Diabetes is part of who I am. I don’t remember living without it. I got an email from my mom last week.

“Oh how I admire you, Molly, for all the years of everything you have had to are my inspiration. No words can say how proud of you I am.”

I don’t feel like I “endure.” If I had been diagnosed later, perhaps I would have a different feeling. Maybe I’d remember how much easier life was before my diagnosis. But I was just a little kid, and this just seems like the way life is to me.

I’ve met many cool people because I have diabetes. I have a really awesome dog because I have diabetes.

So raise your glass today (a diet soda or calorie free beverage will do, although I’ll certainly be having a cocktail!) to celebrate.

32 years with diabetes, with only a little hypoglycemia unawareness to show for it, is a pretty DAM good reason to celebrate.


Today, Dixie is secretly thinking that how happy she is that I have diabetes, or she would not be in my life. And secretly, I’m thinking the same thing too. ☺


cesnh said...

Wow! I think you should have that ice cream cone, finally.

wendy said...

Molly, It is my great fortune to have you as a friend. My life is better because of you. Wendy

Paige said...

Here's to you, Molly!

Bernard said...


This is a great reason to celebrate. I wish you the best for the years ahead.

Bams said...

**Clink Clink** That is awesome!

Jonah said...

Happy anniversary

Scott K. Johnson said...

Great post Molly!

A big toast to you and your 32 years! You've seen a lot of change!

Sandra Miller said...

Thank you for leading me to this beautifully-written post.

32 years living with diabetes-- and you've done so with strength, humor and grace.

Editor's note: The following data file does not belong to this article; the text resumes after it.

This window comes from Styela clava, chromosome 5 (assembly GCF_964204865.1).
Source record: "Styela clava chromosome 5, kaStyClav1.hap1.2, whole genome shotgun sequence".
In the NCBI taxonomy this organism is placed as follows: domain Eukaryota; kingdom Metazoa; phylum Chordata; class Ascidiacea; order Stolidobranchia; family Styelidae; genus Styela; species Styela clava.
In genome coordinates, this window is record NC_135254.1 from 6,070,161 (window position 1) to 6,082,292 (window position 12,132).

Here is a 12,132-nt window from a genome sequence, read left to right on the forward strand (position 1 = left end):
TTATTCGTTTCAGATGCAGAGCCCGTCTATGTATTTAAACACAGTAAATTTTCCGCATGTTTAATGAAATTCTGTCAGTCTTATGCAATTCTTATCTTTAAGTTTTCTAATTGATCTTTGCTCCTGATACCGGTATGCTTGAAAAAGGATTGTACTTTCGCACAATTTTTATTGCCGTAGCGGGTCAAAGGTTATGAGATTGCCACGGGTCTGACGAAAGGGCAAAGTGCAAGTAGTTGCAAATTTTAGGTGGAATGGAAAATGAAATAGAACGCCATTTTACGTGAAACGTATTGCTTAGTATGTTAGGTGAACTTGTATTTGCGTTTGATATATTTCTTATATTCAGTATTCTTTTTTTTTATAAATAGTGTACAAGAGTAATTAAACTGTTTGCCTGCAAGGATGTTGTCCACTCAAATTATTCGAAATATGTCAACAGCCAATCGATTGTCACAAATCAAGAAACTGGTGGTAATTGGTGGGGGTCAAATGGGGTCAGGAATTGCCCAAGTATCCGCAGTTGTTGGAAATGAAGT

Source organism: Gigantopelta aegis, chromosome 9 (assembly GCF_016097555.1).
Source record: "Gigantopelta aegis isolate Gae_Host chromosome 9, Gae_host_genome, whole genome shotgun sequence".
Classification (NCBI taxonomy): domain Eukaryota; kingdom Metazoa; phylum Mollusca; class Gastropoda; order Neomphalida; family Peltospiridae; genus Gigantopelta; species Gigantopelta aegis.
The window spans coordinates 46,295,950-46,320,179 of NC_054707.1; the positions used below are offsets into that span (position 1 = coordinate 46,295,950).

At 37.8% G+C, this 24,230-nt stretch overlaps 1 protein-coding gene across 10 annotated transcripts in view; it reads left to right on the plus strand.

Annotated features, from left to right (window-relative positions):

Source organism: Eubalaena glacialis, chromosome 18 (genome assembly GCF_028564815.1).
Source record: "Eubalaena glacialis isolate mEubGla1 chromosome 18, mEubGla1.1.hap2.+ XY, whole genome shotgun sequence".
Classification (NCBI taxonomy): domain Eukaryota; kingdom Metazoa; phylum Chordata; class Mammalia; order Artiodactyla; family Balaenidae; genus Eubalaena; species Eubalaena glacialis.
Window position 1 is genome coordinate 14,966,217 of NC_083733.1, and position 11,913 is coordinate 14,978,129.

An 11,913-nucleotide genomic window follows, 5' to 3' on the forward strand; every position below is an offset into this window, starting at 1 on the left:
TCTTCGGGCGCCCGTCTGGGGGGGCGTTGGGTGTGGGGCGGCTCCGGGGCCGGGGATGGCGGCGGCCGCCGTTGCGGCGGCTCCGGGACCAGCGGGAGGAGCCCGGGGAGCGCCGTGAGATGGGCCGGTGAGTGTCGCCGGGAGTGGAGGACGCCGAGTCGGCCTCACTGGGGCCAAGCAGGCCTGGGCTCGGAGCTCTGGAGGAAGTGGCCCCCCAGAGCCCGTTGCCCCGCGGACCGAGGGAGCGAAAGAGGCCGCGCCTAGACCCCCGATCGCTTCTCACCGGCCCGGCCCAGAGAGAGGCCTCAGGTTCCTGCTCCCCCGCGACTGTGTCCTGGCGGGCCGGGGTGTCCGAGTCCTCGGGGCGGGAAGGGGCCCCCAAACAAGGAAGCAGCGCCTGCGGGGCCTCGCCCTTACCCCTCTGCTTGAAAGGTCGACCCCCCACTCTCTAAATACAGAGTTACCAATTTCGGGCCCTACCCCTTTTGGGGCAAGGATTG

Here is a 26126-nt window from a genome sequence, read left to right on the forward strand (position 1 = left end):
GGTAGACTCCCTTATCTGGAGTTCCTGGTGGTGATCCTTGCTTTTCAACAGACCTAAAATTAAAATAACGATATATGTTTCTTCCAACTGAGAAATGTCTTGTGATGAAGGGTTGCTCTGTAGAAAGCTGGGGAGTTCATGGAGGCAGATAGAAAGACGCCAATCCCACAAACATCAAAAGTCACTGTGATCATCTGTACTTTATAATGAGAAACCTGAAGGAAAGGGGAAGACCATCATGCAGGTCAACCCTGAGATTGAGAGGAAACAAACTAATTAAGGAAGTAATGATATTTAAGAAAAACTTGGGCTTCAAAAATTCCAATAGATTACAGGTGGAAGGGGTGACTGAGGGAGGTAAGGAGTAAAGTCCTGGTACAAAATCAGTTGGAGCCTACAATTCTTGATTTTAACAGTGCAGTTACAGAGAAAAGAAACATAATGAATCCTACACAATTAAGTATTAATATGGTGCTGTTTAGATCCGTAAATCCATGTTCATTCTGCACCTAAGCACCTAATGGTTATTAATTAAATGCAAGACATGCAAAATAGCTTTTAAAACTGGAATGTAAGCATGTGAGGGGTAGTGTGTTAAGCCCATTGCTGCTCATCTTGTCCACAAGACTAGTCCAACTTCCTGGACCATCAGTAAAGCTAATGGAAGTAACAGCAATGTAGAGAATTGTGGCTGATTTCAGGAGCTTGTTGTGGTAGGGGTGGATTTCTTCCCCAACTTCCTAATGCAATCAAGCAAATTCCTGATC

Your mom is right, Molly-- you are an inspiration.

Minnesota Nice said...

Ding dang, I swear this is my third attempt to comment - they seem to "take" and then disappear.

You and I are only a little more than a year in diagnosis, and I am thankful that we made it through the "dark ages".

Stay the course. You have a good attitude. And, yeah, go have that ice cream cone!!

Molly said...

Thanks Paige, Bernard, Scott, Bams, and Jonah!

Cesnh and MN Nice.. I've had that ice cream cone. (probably more than once!)

Wendy - right back at you! You rock!

Sandra - thanks! :-)

I had a great celebration complete with chocolate cake (yes, I bolused accurately for it!) and beer.

Here's to another 32!!!!

Allison said...

Thank you for sharing and congratulations on going 32 years with no major complications. You are doing the right things to keep you healthy! I got diagnosed when I was 18 and still go back and forth as to which scenario is the toughest to deal with: early diagnosis and learning to live with diabetes at a young age, but having to go through the turbulence of adolescence with another large factor to face on a daily basis or diagnosis at a later age when you are already fairly set in your ways and eating habits but you are past the huge hormonal fluctuations more confident in yourself.

Your story gives me hope that if I can continue to remain vigilant each day over my diabetes that I will be able to live a long and healthy life. Thank you.


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Allison said...
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Allison said...
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Donna said...

Molly, I was diagnosed 37 years ago, but I think you and I have been through much of the same things. I was 7 when I was diagnosed & don't remember much before diabetes either. I definitely remember those nasty urine tests, blood draws, not getting to eat ice cream, etc, etc, etc. I'm so glad things have gotten better in our treatment since then.

Congratulations on your 32 years of dealing with diabetes successfully!